Fructose: 39.1 g/100 g
Glucose: 30.4 g/100 g
Sucrose: 0.6 g/100 g
Fructose / Glucose ratio: 1.29
Country of origin: Italy, France and Austria.
Antibacterial potency: low to medium, of undetermined or non-peroxide type.
Raw Italian Honey by Mitica – Rhododendron Honey (4.23 ounce), available at Amazon
In 2009 KOC, A N et al. evaluated honey samples from different floral sources for their ability to inhibit the growth of 40 yeast strains (Candida albicans, C. krusei, C. glabrata and Trichosoporon spp.). It was shown that Rhododendron and multifloral honeys have generally more inhibitory effect than eucalyptus and orange honeys (P < 0.05). This classifies it in a an intermediate class of antibacterial activity of honey (like clover, lavender, linden, rape, rosemary, thyme, tupelo)
Just as a reminder, here are the honeys with high antibacterial activity: blueberry, buckwheat, chestnut, cotton, fire-weed, heather, jarrah, honeydew, linen vine, manuka, red gum, revamil, tualang, ulmo.
Where can we buy rhododendron honey from?
To make sure it’s clean rhododendron honey produced from species without toxins, make sure it is produced in Italy, France or Austria. Of course there are other countries producing it, including from north America, but in those areas there are also toxic rhododendrons, and bees don’t make a difference. Just go for the sure thing and buy honey made in the Alps or Pyrenees. You can find some on Amazon.com and Amaxon.co.uk.
From Pyrenees you can find a polyfloral honey which includes rhododendron, which is tastier and healthier than the monofloral rhododendron honey. It is made from the nectar of: Lotus corniculatis (Birds foot trefoil), Thyme, Pear, Alpine clover, Backenklee, Oregano, Lavender, Wild blackberry, Chestnut, Buckthorn, Rosemary, Rhododendron, Sainfoin, Hawthorn, Mountain bluet and Calluna (Ling Heather).
It is said that when bees feed themselves on plants at higher altitude, the resulted honey would be of a higher quality as the air is cleaner, the land unspoiled and the soils richer in nutrients for the plants that grow there.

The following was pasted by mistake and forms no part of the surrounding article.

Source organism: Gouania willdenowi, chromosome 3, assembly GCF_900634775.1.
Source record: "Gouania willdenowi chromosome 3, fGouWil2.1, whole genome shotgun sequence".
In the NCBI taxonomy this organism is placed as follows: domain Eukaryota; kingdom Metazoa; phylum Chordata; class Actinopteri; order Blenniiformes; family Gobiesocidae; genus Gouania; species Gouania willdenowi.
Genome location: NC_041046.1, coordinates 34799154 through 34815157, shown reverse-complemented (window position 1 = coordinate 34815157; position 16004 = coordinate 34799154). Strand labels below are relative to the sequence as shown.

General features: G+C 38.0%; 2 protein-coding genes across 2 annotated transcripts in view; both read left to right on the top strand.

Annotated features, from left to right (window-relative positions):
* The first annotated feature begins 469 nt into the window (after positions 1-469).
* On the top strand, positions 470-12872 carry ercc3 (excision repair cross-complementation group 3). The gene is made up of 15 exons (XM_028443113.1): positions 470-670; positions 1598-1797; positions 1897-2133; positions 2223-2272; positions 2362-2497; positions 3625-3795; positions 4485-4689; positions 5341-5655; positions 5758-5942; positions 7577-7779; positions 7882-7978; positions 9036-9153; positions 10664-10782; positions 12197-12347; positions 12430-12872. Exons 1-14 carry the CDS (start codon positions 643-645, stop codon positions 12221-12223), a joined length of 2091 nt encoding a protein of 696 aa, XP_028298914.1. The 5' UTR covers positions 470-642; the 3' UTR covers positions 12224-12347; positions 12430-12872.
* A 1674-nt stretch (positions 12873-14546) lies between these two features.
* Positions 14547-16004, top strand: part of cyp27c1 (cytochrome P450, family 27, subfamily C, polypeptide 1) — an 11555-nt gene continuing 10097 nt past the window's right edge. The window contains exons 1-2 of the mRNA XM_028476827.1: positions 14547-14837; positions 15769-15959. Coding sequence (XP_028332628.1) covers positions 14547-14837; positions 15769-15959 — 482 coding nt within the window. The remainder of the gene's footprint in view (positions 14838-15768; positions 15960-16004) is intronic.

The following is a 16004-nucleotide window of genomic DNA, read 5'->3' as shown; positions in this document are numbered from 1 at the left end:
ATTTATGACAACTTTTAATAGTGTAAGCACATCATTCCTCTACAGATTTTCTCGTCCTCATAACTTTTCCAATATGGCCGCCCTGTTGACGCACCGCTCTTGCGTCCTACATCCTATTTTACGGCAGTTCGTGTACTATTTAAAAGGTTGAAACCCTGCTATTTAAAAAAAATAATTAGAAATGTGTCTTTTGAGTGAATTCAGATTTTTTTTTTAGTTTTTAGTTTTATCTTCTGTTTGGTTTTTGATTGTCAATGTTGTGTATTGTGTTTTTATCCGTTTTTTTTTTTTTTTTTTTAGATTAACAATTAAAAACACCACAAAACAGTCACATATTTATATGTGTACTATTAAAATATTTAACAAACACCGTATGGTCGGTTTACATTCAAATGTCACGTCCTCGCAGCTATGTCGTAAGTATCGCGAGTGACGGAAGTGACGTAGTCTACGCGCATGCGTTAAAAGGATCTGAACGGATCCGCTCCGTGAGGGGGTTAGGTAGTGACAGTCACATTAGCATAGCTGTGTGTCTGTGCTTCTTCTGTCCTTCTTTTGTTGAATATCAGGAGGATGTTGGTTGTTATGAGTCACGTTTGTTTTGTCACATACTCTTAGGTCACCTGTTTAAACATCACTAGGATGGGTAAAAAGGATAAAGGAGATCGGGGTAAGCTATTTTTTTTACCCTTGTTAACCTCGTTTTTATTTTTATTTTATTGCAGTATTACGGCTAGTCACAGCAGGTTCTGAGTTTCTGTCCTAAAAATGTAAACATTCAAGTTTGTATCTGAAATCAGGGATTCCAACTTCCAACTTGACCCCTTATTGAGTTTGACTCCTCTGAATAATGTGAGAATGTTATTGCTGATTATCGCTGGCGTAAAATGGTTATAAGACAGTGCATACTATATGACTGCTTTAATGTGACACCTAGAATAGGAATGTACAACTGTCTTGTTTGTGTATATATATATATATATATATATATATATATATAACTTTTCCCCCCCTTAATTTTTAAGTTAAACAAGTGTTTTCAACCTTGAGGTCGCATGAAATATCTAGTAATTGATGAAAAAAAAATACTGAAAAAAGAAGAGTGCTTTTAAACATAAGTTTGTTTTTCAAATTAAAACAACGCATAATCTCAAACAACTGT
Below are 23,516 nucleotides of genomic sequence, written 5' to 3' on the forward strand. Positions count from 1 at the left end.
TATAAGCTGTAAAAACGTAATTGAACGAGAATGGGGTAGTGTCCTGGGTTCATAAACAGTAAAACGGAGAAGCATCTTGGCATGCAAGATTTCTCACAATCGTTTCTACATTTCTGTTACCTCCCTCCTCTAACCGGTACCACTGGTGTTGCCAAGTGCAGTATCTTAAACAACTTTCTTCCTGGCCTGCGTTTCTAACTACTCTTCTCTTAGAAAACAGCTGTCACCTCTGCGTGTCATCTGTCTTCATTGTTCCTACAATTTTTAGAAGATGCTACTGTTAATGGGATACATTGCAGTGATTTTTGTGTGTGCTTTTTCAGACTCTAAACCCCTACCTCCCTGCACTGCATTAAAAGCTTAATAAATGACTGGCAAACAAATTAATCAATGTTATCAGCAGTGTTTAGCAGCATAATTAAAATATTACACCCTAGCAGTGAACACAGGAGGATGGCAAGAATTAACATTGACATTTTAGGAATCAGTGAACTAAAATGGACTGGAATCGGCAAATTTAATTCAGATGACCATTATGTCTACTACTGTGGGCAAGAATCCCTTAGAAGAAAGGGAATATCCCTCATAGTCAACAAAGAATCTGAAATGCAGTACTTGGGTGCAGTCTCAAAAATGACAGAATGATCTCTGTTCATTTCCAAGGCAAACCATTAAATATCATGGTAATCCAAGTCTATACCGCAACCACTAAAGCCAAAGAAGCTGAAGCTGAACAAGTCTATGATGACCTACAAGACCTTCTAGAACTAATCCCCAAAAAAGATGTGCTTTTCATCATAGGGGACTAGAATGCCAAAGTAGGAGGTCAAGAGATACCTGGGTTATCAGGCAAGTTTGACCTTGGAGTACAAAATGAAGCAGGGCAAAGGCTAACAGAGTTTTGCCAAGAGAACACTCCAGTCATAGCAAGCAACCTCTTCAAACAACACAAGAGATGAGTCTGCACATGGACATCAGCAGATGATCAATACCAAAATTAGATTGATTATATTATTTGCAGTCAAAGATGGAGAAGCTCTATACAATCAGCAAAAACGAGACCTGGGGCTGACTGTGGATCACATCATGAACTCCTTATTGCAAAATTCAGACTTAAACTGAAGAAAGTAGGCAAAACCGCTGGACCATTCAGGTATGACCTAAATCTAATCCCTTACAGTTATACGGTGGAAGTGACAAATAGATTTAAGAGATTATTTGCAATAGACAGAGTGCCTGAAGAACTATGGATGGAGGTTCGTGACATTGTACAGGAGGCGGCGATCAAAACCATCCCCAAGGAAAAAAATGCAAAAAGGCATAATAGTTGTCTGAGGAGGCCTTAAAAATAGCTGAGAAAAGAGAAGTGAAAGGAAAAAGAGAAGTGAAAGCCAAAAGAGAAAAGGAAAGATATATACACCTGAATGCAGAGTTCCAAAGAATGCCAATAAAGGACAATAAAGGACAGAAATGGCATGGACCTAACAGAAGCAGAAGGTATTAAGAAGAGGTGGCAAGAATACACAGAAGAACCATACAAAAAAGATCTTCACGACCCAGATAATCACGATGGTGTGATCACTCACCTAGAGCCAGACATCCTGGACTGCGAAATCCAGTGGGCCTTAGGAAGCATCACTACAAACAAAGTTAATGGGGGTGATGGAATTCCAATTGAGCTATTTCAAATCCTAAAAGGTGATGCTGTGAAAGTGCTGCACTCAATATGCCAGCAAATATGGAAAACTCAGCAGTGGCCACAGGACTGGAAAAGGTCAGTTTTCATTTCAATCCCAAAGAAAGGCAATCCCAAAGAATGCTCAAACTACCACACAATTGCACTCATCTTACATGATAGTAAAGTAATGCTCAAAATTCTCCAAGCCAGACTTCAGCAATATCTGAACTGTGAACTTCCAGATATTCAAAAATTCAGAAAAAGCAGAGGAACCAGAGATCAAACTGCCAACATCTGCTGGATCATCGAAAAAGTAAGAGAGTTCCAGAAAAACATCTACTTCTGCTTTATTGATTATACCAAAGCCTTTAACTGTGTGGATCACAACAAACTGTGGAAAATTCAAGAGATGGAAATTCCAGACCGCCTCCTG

Do not worry that the rhododendron honey that we find in our supermarkets or buy from trusted online shops is toxic. It is not. I have also said that in the article about mad honey, but I will say it again here:
1. Commercial honey packers receive honey from thousands of hives. If one hive is contaminated, after mixing all the honeys received, the toxin will be highly diluted.
2. To prolong life shelf of “beautiful honey”, to retard its crystallization and to kill yeast spores, honey is heated and processed. Since grayanotoxin (the toxin that exists in some rhododendron species) may be heat labile, commercial processing of honey with heat may destroy grayanotoxin in honey. Yet, the amount of heat needed to destroy grayanotoxin is not known with certainty.
3. There are means of detecting and isolating grayanotoxin from rhododendron honey, very well known by the producers that sell it.
4. Statistics show that only in Turkey (and Nepal), rhododendron honey turns to mad honey, though toxic Ericaceae are wide spread in North America, Europe and Asia. Yet, toxic Ericaceae may not be present with great enough density outside of Turkey to produce toxic honey. The number of Rhododendron spp. growing on the hills and mountains of eastern Turkey is quite impressive. These Rhododendron species even threaten other commercial plant species.
The rhododendron is the national flower of Nepal, where the flower is considered edible and enjoyed for its sour taste. The flower, fresh or dried, is added to fish curry in the belief that it will soften the bones. The juice of rhododendron flower is used to make a squash called burans (named after the flower) in the hilly regions of Uttarakhand.
Medicinal uses of rhododendron honey
Just like any other honey. Externally to heal wounds and burns, for facial masks or as a valuable ingredient in beauty products like shampoos, soaps, hand creams etc. Internally it is used mainly for the digestive system, starting from colds and sore throats to gastritis. It protects and detoxifies liver, it helps with insomnia and cough.
Specific for rhododendron honey is that folk medicine recommends it in rheumatism.
And, of course, take one spoon of honey before and after a party with more alcohol. Thus your liver will be quickly detoxified.
Read more on medicinal effects of mad honey from Turkey.
References and picture source:
KOC, A N; SILICI, S; ERCAL, B D; KASAP, F; HORMET-OZ, H T; MAVUS-BULDU, H (2009) Antifungal Activity of Turkish Honey against Candida spp. and Trichosporon spp: an in vitro evaluation. Medical Mycology 47 (7): 707-712.
Bee Product Science, www.bee-hexagon.net, April 2016
DE BODT, G (1996) Les miels de rhododendrons. Les Carnets du CARI Abeilles et Cie (50): 10-12.
Main European unifloral honeys: descriptive sheets1, by Livia PERSANO ODDO et al. 2004, Apidologie 35 (2004) S38–S81
Esen D, Yildiz O, Kulac S, Sarginci M. Controlling Rhododendron spp. in the Turkish Black Sea Region. Forestry 2006; 79:177–184.
Rhododendron flowers – pictures source Pixabay.com